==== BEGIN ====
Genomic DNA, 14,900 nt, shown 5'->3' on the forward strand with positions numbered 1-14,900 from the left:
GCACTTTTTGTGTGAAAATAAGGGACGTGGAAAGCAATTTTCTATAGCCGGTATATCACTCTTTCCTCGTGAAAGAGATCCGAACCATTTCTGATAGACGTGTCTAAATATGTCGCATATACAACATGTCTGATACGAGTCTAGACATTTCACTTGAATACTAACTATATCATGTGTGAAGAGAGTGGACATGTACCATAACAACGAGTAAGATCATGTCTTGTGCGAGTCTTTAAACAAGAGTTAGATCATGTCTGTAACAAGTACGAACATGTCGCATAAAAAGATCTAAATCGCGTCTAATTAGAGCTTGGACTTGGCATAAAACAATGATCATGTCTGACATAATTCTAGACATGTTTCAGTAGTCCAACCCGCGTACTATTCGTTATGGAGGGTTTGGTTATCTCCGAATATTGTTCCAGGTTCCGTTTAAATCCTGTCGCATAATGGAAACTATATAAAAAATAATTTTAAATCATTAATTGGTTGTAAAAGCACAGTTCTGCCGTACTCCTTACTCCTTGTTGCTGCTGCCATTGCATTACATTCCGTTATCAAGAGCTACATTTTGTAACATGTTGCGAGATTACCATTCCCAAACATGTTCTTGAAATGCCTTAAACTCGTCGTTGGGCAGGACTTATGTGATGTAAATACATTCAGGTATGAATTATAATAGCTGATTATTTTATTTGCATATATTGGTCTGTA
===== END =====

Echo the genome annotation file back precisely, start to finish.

Genomic DNA, 14,900 nt, shown 5'->3' on the forward strand with positions numbered 1-14,900 from the left:
GCACTTTTTGTGTGAAAATAAGGGACGTGGAAAGCAATTTTCTATAGCCGGTATATCACTCTTTCCTCGTGAAAGAGATCCGAACCATTTCTGATAGACGTGTCTAAATATGTCGCATATACAACATGTCTGATACGAGTCTAGACATTTCACTTGAATACTAACTATATCATGTGTGAAGAGAGTGGACATGTACCATAACAACGAGTAAGATCATGTCTTGTGCGAGTCTTTAAACAAGAGTTAGATCATGTCTGTAACAAGTACGAACATGTCGCATAAAAAGATCTAAATCGCGTCTAATTAGAGCTTGGACTTGGCATAAAACAATGATCATGTCTGACATAATTCTAGACATGTTTCAGTAGTCCAACCCGCGTACTATTCGTTATGGAGGGTTTGGTTATCTCCGAATATTGTTCCAGGTTCCGTTTAAATCCTGTCGCATAATGGAAACTATATAAAAAATAATTTTAAATCATTAATTGGTTGTAAAAGCACAGTTCTGCCGTACTCCTTACTCCTTGTTGCTGCTGCCATTGCATTACATTCCGTTATCAAGAGCTACATTTTGTAACATGTTGCGAGATTACCATTCCCAAACATGTTCTTGAAATGCCTTAAACTCGTCGTTGGGCAGGACTTATGTGATGTAAATACATTCAGGTATGAATTATAATAGCTGATTATTTTATTTGCATATATTGGTCTGTA